Other somewhat less boisterous celebrations include the Tennessee Williams Literary Festival in March, the Louisiana Crawfish Festival in late March/early April, and the French Quarter Festival on the second or third weekend in April. Independence Day (Fourth of July) features food stalls, entertainment and fireworks along the riverfront, plus star-studded musical performances at the Superdome as part of the Essence Music Festival. Louis Armstrong's birthday is celebrated with four days of music and food in the French Quarter for Satchmo Summerfest (around August 4). Southern Decadence is a huge gay, lesbian and transgender festival held on Labor Day weekend (first weekend in September), while Halloween is a holiday not taken lightly in New Orleans. Most of the fun is to be found in the giant costume party throughout the French Quarter.

New Year's Day - 1 Jan

Martin Luther King Jnr Day - 3rd Mon in Jan

Presidents' Day - 3rd Mon in Feb

Mardi Gras Day - Feb/Mar

Easter Sunday - Mar/Apr

Memorial Day - last Mon in May

Independence Day - 4 Jul

Labor Day - 1st Mon in Sep

Columbus Day - 2nd Mon in Oct

Veterans Day - 11 Nov

Christmas Day - 25 Dec

Mardi Gras - Feb/Mar


New Orleans Jazz & Heritage Festival - Apr/May


Tennessee Williams Literary Festival - Mar


French Quarter Festival - Apr


Essence Music Festival - 4 Jul


Thanksgiving - 4th Thu in Nov

Satchmo Summerfest - around 4 Aug


Halloween - 31 Oct

Louisiana Crawfish Festival - Mar/Apr

Southern Decadence - 1st weekend in Sep


Food and Drink

Commander's Palace
It's no small coincidence that some of the most famous Nola chefs – check that, US chefs – got their start in this kitchen (Paul Prudhomme, Emeril Lagasse); this New Orleans grand dame is outstanding across the board. Chef Tory McPhail's (remember that name!) shrimp-and-tasso appetizer swimming in Louisiana hot sauce and the hickory-grilled pork are two of the most explosively satisfying dishes you will ever encounter. It's an impeccable mainstay of Creole cooking and knowledgeable, friendly service, in the heart of the gorgeous Garden District. Pop in for the lunchtime 25¢ martinis and a cup of the signature turtle soup ($8), or a prix fixe extravaganza. No shorts allowed.

Upperline Restaurant
An excellent choice for contemporary Creole food in romantic surroundings. Owner JoAnn Clevenger loves her city - it's art, its architecture, its cuisine - and Upperline reflects these passions. She plays the charming hostess, making sure each guest feels welcome in her beautiful old house, its walls covered with vibrant paintings. Diners are then treated to exquisite Creole dishes.

Monkey Hill Bar
Toward the quiet end of Magazine St, Monkey Hill looks and feels like a neighborhood bar, which it basically is. But it’s one of the best happy-hour (3pm to 8pm week nights) spots in this part of town and hosts some good live music on a monthly basis. If you’re getting off work and near Audubon Park, there’s no reason not to stop on in.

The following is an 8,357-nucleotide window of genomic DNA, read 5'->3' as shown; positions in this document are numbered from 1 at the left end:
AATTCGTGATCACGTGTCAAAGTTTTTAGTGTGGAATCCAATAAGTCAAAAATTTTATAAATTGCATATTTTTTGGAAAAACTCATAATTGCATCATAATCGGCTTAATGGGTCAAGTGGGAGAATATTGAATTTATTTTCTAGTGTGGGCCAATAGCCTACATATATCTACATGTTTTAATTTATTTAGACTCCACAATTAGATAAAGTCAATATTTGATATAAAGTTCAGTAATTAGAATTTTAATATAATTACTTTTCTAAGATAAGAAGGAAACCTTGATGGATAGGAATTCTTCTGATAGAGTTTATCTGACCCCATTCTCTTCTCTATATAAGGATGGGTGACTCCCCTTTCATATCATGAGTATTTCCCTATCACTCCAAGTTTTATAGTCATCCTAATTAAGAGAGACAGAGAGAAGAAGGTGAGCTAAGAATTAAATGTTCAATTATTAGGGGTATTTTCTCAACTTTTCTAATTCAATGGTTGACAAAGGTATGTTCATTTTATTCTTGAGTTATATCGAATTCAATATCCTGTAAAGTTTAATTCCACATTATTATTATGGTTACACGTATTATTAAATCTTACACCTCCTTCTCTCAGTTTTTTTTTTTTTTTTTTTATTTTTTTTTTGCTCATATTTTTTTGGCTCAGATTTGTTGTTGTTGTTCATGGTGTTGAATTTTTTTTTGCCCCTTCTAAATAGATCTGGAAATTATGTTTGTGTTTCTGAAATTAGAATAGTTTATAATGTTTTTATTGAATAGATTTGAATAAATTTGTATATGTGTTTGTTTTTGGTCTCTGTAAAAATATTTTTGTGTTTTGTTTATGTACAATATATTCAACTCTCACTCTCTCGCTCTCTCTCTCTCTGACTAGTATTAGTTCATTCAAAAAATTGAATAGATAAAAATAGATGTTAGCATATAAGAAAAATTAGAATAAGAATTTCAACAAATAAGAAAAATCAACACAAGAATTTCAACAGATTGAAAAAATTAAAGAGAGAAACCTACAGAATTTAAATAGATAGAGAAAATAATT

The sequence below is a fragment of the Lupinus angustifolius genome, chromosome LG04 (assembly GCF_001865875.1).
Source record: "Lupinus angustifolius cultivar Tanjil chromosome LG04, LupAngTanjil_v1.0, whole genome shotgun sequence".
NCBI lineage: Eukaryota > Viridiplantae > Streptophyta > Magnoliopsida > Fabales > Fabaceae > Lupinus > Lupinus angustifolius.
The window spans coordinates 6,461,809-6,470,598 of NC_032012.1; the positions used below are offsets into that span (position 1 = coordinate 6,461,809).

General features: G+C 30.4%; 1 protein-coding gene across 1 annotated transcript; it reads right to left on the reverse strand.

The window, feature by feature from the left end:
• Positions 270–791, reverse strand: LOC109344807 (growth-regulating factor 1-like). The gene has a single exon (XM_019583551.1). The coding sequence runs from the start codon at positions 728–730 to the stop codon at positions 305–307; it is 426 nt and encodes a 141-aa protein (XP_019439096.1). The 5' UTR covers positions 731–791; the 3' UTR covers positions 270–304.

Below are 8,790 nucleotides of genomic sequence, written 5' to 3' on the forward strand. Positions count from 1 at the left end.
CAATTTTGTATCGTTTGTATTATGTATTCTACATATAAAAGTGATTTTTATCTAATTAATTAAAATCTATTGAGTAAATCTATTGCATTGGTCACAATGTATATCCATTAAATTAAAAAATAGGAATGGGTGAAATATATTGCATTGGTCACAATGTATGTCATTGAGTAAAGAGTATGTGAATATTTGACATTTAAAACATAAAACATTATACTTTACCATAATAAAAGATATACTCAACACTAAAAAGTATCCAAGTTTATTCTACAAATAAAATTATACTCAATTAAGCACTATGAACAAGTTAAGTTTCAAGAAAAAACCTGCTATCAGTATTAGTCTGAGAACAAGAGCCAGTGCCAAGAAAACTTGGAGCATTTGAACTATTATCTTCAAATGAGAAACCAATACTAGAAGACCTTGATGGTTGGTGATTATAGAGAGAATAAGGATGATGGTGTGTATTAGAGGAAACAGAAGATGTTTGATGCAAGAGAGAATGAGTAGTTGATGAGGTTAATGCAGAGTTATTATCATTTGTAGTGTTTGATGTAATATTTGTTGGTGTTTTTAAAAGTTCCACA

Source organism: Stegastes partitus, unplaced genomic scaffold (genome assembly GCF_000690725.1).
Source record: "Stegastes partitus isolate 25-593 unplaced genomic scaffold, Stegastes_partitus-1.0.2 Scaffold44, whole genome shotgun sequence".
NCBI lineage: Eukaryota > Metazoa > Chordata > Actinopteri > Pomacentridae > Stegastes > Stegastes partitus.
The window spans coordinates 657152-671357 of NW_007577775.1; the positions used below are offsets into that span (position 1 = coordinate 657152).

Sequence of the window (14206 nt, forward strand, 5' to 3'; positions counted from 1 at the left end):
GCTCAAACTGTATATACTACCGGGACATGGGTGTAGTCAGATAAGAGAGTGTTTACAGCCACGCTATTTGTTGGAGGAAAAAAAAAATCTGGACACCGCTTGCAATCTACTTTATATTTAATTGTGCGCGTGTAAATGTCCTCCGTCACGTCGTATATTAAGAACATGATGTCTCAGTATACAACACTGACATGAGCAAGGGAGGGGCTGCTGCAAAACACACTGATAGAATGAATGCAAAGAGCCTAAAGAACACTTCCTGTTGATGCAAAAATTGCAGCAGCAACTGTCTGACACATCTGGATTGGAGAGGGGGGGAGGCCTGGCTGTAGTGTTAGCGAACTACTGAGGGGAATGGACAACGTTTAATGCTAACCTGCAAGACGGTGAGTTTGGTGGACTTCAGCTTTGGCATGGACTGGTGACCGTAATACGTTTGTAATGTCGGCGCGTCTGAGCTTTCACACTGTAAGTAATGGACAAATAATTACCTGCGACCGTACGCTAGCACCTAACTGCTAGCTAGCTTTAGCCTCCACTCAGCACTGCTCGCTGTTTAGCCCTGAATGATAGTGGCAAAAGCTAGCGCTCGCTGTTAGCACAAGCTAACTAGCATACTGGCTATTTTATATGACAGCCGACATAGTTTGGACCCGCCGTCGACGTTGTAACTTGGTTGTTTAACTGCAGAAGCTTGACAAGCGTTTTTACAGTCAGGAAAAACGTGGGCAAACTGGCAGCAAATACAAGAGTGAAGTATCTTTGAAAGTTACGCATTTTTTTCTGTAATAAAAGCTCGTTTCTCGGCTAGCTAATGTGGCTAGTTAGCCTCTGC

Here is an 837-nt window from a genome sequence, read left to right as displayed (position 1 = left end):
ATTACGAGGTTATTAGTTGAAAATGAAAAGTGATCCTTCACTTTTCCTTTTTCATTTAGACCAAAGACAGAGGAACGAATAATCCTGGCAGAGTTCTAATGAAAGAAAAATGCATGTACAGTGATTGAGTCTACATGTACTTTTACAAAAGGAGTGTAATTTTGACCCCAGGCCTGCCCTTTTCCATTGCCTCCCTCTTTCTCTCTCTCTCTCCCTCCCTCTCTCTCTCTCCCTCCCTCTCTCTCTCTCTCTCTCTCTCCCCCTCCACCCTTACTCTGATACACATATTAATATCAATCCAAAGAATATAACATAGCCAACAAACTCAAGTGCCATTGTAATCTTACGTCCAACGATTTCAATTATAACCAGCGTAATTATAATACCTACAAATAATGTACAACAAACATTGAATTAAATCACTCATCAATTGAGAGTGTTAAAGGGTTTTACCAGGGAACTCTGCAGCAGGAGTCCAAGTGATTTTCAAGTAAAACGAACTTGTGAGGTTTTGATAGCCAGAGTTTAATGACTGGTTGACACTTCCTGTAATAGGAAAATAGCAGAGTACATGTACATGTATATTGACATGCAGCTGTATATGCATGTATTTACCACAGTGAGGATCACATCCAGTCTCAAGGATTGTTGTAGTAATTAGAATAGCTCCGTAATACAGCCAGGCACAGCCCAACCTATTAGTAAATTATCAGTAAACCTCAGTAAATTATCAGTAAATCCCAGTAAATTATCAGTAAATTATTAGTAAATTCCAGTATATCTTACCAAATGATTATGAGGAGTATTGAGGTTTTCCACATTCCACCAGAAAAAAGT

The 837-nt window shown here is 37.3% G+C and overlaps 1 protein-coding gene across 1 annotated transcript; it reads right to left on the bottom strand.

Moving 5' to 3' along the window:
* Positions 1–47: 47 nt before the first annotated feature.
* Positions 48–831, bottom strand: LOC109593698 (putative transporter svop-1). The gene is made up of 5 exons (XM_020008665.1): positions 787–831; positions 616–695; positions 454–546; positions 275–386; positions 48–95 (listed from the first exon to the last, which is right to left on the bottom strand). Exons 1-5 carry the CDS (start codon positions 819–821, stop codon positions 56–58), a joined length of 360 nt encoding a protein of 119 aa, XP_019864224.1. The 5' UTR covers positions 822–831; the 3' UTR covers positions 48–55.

Green Goddess
Down a quiet alley off the Quarter, the Green Goddess is not only part of Nola's current mixologist craze (blueberry, basil, black pepper and jalapeño martini, anyone?) but is a global fusion godsend when you just can't bear another plate of red beans and rice. Not that an Irish porter cheddar grilled cheese melted with pear butter is any healthier, but it sure does send your taste buds on a welcomed journey elsewhere.

Around the corner from Cochon, Chef Donald Link makes his in-house cured meat philosophy accessible to all budgets at this don't-miss butcher shop–deli and bar. Sandwich highlights here include milk-fed pork Cubans, Carolina-style pulled pork, the Cochon muffaletta and the Buckboard bacon melt. Pair it with pancetta mac 'n' cheese and bacon pralines. This is an empire in the making.

This hipster farm-to-table hangout in a former gas station dishes out simple, sustainable comfort food free of horrible stuff like hormones, pesticides and other crap that makes food taste like cardboard – so says the owner. The natural, grass-fed burger is indeed great and the limited menu features Gulf fish tacos, adult-style grilled cheese and organic lime chicken, which is gobbled down by Riverbend's cooler-than-thou set in an aluminum-sided, silo-chic gourmet shack.

Three Muses
This newcomer was an instant hit with both musicians and foodies – they've managed to happily marry an excellent soundtrack with gourmet cuisine in a more intimate room than most on Frenchman. There's loads of great local art to peruse between acts and courses. Start here.